Hope Remains for CAR-T Approaches in Ovarian Cancer


Mary “Nora” Disis, MD, director of University of Washington Medicine’s Cancer Vaccine institute, discussed past and current clinical trials for investigational CAR-T therapies in ovarian cancer.

Mary “Nora” Disis, MD, a professor of medicine at the University of Washington Fred Hutchinson Cancer Center

Mary “Nora” Disis, MD

This is the second part of a Q&A with Mary “Nora” Disis, MD. For the first part, click here.

Although several clinical trials have evaluated chimeric antigen receptor T-cell (CAR-T) therapies in ovarian cancer, they generally have not met success. As such, some experts have moved on from exploring the potential of CAR-T therapies in this space. On the other hand, there are investigators who continue to see the potential of CAR-T for this indication, especially for patients with high unmet need, like those with advanced stage platinum-resistant ovarian cancer.

Mary “Nora” Disis, MD, director of University of Washington Medicine’s Cancer Vaccine institute, and her colleagues recently shared promising findings regarding PRGN-3005, an investigational MUC16-directed CAR-T therapy that is currently being assessed in patients with advanced stage platinum-resistant ovarian cancer in a phase 1/1b clinical trial (NCT03907527), at the American Society of Clinical Oncology (ASCO) 2023 Annual Meeting, held June 2-6, in Chicago, Illinois.

In an interview with CGTLive™’s sister publication OncLive™ held during the conference, Disis spoke about challenges that held back the success of earlier clinical trials applying CAR-T therapies to ovarian cancer and how newer therapies like PRGN-3005 may be able to overcome these challenges. She also discussed the potential of immunotherapy combination treatments to improve outcomes in solid tumors and emphasized the importance of evaluating CAR-T therapies in earlier treatment settings than those typically used in phase 1 trials.

OncLive: Which trends excite you at ASCO's 2023 conference?

Mary “Nora” Disis, MD: I'm really excited to see combination immunotherapy treatments and there's a lot of posters and presentations that are suggesting combination approaches over extended period of time may really benefit the patient in terms of seeing very prolonged disease stabilizations or pushing more patients into remissions. So I'm very excited as people begin to combine immune checkpoint inhibitors with CAR therapy, with cancer vaccines—we're pushing ever closer to really getting the full extent of immune therapies to patients, especially with solid tumors.

Can you speak to the potential use of CAR-T products in ovarian cancer?

CAR T-cell products in the ovarian cancer space have been tested and haven't seemed to be that effective. They were done with first-generation technologies and 1 of the major problems was that they really didn't persist in the body, and so they really didn't have much of an antitumor effect. I think with strategies that are engineering agents to help those CAR T-cell products persist we'll start seeing clinical efficacy with these products in ovarian cancer.

Beyond PRGN-3005, are there any other CAR-T therapies in development that you think might have potential to treat ovarian cancer?

I think people are looking at some of these newer technologies and bringing them to different cancers. I think ovarian cancer has been a little bit of a problem for 2 reasons. Number 1, there were some very early studies that turned out to be negative and that usually drives people away from using that as their first-in-man studies. Then the second thing is people are very curious about what the route of administration should be: intraperitoneal or intravenous? I'm hoping that once this phase 1 study is published, showing some level of efficacy and also addressing those issues of dosing [it] will bring more people working on CAR T-cells back to ovarian cancer because in cisplatin-refractory ovarian cancer we certainly do need many more treatment options.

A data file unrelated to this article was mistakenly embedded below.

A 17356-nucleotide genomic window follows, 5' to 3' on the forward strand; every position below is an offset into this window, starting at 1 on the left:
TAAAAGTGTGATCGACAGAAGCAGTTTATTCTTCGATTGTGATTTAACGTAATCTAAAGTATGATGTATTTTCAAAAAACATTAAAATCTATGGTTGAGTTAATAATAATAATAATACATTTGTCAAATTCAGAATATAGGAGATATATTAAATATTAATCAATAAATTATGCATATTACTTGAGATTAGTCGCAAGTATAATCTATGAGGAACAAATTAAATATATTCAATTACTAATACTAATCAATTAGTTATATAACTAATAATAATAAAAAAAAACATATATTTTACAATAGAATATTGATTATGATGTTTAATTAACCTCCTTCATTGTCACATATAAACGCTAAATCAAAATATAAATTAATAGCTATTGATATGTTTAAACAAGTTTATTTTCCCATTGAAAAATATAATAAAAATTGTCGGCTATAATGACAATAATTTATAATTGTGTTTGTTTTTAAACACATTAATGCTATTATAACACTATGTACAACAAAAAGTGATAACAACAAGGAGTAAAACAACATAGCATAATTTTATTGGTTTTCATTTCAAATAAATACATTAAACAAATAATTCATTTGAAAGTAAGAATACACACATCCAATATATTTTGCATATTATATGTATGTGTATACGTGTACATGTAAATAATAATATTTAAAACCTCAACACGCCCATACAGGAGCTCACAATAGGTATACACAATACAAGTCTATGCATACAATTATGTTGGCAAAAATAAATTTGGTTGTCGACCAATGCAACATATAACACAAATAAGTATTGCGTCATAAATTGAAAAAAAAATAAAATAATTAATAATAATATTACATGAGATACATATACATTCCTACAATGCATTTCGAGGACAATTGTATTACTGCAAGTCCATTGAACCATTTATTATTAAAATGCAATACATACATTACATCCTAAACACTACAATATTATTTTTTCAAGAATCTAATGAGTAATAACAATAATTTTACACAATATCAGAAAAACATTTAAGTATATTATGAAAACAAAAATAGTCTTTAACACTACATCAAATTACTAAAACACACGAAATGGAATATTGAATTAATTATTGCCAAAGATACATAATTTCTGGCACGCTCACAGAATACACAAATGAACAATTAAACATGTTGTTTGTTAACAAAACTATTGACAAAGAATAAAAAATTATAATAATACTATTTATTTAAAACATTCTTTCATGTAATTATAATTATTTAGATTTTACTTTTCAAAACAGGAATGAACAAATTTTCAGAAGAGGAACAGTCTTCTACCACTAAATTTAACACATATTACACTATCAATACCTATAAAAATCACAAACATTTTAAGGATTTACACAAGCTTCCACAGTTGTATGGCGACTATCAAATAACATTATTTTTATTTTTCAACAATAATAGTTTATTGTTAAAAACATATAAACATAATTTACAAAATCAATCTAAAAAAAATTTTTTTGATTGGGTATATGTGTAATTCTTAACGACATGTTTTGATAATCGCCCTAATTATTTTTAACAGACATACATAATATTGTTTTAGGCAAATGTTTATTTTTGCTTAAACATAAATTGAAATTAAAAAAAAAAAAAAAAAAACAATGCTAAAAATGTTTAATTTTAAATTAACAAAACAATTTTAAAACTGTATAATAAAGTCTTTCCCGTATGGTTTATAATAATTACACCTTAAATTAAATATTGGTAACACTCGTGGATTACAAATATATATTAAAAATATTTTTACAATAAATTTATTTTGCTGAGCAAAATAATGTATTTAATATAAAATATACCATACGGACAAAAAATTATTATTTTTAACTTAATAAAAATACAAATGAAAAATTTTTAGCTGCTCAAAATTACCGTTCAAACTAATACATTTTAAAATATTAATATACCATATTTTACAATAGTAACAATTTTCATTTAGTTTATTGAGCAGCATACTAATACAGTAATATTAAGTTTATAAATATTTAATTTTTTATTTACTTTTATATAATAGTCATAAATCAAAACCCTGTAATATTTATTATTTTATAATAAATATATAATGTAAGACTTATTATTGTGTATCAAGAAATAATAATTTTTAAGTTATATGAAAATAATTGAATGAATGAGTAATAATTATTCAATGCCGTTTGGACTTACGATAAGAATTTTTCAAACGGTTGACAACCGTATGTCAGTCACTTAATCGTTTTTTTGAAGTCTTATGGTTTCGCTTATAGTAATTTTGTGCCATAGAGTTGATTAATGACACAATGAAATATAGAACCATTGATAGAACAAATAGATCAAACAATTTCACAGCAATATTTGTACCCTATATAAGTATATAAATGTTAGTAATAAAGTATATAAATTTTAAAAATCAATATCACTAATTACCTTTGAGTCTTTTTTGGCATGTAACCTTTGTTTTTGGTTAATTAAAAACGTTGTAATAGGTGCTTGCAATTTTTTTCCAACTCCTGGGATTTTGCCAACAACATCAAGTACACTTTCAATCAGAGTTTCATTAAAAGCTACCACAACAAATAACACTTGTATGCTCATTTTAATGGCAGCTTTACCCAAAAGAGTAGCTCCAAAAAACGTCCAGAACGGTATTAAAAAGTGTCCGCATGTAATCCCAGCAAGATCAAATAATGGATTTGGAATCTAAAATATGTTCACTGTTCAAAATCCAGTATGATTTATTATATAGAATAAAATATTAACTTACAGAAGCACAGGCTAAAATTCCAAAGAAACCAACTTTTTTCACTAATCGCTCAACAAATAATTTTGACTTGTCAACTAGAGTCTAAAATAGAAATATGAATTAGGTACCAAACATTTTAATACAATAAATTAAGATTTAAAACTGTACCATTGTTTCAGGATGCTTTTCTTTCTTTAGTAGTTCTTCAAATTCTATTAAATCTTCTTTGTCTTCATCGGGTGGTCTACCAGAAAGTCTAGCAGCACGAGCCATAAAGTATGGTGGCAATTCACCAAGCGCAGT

Can you discuss the importance of disease stage when it comes to CAR-T therapies?

I think any immunotherapy needs to be given earlier in the treatment regimen than what's being done in phase 1 studies. For instance, in our phase 1 study, the majority of the patients had had 6 or 8 lines of treatment prior to getting the CAR T-cell therapy. That's why it was a surprise to be able to see some disease reduction. But if you can see responses in these advanced stage patients it makes sense that when the disease burden is more limited any type of immunotherapy should be able to work better. We certainly have seen that with immune checkpoint inhibitor therapy. So it's my hope that we might see CAR T-cell therapy integrated right after adjuvant therapy or even intermixed with adjuvant therapy, in women who've been optimally debulked, trying to mop up that micrometastatic disease, which is the major problem for patients with ovarian cancer—they have very high risk of relapse. When you think about it, the immune system really is the only way to get down to single-cell kill and we'll be able to do that rapidly with the infusion of tumor-directed CAR T-cells.

Transcript edited for clarity. Click here for more coverage of ASCO 2023.

1. Liao JB, Stanton SE, Chakiath M, et al. Phase 1/1b study of PRGN-3005 autologous UltraCAR-T cells manufactured overnight for infusion next day to advanced stage platinum resistant ovarian cancer patients. Presented at: the American Society of Clinical Oncology (ASCO) 2023 Annual Meeting, held June 2-6, in Chicago, Illinois. Abstract #5590

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